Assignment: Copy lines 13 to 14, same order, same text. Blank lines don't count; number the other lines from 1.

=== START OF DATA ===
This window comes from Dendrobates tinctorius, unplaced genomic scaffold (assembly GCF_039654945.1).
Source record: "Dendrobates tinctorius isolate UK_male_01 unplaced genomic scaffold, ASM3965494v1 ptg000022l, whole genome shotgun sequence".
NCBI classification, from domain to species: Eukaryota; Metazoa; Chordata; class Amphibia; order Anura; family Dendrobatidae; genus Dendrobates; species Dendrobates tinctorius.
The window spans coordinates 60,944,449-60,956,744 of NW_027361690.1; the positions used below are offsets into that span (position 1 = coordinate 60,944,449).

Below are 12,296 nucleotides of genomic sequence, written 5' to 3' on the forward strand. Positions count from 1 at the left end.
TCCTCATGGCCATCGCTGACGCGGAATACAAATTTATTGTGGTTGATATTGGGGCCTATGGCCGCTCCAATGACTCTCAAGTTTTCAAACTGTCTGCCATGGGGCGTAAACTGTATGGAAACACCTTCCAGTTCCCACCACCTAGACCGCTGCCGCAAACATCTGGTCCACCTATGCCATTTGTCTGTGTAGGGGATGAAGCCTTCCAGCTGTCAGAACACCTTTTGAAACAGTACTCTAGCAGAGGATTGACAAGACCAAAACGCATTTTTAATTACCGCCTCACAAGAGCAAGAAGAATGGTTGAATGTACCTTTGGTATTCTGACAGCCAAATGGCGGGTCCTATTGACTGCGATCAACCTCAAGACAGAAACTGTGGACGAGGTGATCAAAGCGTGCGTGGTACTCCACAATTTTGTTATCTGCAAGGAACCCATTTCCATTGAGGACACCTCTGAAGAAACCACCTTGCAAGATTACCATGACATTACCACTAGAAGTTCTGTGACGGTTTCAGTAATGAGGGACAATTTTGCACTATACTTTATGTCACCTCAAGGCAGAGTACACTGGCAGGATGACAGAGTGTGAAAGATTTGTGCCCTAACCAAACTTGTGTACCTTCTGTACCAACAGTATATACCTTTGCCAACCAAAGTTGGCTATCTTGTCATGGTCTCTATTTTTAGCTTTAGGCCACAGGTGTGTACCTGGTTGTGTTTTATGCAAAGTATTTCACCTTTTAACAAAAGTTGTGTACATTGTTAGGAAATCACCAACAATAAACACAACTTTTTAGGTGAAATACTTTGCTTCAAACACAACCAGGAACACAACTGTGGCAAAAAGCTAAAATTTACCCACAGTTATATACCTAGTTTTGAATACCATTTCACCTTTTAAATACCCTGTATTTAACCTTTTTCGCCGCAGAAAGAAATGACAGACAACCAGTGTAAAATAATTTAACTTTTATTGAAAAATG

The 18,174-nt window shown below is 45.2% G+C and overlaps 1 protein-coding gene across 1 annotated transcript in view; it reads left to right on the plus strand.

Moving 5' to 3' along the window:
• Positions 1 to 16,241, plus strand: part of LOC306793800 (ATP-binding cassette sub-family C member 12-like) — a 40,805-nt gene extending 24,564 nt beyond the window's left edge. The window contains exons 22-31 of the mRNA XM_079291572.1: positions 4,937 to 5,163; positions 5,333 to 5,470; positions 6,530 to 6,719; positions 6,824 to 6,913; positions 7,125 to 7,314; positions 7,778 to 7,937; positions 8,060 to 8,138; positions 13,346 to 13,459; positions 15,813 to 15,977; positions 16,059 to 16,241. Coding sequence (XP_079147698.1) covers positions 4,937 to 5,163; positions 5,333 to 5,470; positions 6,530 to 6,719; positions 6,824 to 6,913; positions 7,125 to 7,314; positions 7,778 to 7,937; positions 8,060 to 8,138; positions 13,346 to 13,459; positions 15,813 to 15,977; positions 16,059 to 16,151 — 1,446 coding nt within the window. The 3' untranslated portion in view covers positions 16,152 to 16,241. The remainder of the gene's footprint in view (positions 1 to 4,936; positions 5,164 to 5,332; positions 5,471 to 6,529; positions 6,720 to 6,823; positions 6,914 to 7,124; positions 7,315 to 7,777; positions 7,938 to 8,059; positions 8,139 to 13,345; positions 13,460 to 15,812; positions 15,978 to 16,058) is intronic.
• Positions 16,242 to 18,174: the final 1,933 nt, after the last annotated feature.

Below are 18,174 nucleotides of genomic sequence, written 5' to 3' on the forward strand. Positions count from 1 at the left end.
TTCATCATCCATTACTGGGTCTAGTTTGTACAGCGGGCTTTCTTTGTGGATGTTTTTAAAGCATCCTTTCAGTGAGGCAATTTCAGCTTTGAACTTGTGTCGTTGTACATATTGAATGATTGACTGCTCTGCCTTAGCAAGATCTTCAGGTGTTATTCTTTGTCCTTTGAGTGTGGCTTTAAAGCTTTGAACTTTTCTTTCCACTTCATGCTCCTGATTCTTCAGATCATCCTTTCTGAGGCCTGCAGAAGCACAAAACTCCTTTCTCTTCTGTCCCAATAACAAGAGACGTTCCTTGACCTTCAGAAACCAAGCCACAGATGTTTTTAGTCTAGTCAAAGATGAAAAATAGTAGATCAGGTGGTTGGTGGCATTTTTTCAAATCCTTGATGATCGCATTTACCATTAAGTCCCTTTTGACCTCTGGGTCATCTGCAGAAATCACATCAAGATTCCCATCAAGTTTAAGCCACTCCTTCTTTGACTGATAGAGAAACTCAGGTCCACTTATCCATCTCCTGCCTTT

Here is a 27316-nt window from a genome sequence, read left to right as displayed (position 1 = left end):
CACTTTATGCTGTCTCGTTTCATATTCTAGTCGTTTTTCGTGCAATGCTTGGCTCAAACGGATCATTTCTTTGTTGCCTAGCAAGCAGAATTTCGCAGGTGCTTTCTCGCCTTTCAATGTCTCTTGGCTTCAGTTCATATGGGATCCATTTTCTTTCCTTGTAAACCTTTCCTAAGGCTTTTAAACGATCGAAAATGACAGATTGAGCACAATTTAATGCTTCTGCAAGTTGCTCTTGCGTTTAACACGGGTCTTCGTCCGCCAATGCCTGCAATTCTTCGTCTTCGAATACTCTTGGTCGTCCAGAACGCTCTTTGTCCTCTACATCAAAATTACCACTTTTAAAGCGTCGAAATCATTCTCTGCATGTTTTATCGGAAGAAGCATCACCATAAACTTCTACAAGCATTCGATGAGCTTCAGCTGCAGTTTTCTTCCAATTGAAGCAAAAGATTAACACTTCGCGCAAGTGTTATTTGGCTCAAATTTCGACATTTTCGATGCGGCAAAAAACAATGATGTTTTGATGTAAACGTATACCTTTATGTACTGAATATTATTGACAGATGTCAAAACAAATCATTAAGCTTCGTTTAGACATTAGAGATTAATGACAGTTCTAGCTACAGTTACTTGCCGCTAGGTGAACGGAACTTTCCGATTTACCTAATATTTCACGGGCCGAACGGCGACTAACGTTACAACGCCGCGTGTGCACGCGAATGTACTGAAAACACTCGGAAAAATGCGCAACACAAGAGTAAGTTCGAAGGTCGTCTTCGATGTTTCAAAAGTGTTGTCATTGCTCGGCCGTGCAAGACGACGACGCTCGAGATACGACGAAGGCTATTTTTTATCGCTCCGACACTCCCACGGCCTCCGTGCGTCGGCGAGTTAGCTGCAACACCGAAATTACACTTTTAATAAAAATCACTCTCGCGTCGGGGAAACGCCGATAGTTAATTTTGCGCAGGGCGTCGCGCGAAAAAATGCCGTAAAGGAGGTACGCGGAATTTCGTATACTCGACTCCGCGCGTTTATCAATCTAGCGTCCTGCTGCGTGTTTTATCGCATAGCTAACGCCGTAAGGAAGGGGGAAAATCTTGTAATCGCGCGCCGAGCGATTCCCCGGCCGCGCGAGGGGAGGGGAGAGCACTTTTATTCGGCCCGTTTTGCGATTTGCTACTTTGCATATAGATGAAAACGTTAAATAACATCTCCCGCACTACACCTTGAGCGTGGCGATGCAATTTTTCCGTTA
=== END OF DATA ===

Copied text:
Here is a 27316-nt window from a genome sequence, read left to right as displayed (position 1 = left end):
CACTTTATGCTGTCTCGTTTCATATTCTAGTCGTTTTTCGTGCAATGCTTGGCTCAAACGGATCATTTCTTTGTTGCCTAGCAAGCAGAATTTCGCAGGTGCTTTCTCGCCTTTCAATGTCTCTTGGCTTCAGTTCATATGGGATCCATTTTCTTTCCTTGTAAACCTTTCCTAAGGCTTTTAAACGATCGAAAATGACAGATTGAGCACAATTTAATGCTTCTGCAAGTTGCTCTTGCGTTTAACACGGGTCTTCGTCCGCCAATGCCTGCAATTCTTCGTCTTCGAATACTCTTGGTCGTCCAGAACGCTCTTTGTCCTCTACATCAAAATTACCACTTTTAAAGCGTCGAAATCATTCTCTGCATGTTTTATCGGAAGAAGCATCACCATAAACTTCTACAAGCATTCGATGAGCTTCAGCTGCAGTTTTCTTCCAATTGAAGCAAAAGATTAACACTTCGCGCAAGTGTTATTTGGCTCAAATTTCGACATTTTCGATGCGGCAAAAAACAATGATGTTTTGATGTAAACGTATACCTTTATGTACTGAATATTATTGACAGATGTCAAAACAAATCATTAAGCTTCGTTTAGACATTAGAGATTAATGACAGTTCTAGCTACAGTTACTTGCCGCTAGGTGAACGGAACTTTCCGATTTACCTAATATTTCACGGGCCGAACGGCGACTAACGTTACAACGCCGCGTGTGCACGCGAATGTACTGAAAACACTCGGAAAAATGCGCAACACAAGAGTAAGTTCGAAGGTCGTCTTCGATGTTTCAAAAGTGTTGTCATTGCTCGGCCGTGCAAGACGACGACGCTCGAGATACGACGAAGGCTATTTTTTATCGCTCCGACACTCCCACGGCCTCCGTGCGTCGGCGAGTTAGCTGCAACACCGAAATTACACTTTTAATAAAAATCACTCTCGCGTCGGGGAAACGCCGATAGTTAATTTTGCGCAGGGCGTCGCGCGAAAAAATGCCGTAAAGGAGGTACGCGGAATTTCGTATACTCGACTCCGCGCGTTTATCAATCTAGCGTCCTGCTGCGTGTTTTATCGCATAGCTAACGCCGTAAGGAAGGGGGAAAATCTTGTAATCGCGCGCCGAGCGATTCCCCGGCCGCGCGAGGGGAGGGGAGAGCACTTTTATTCGGCCCGTTTTGCGATTTGCTACTTTGCATATAGATGAAAACGTTAAATAACATCTCCCGCACTACACCTTGAGCGTGGCGATGCAATTTTTCCGTTA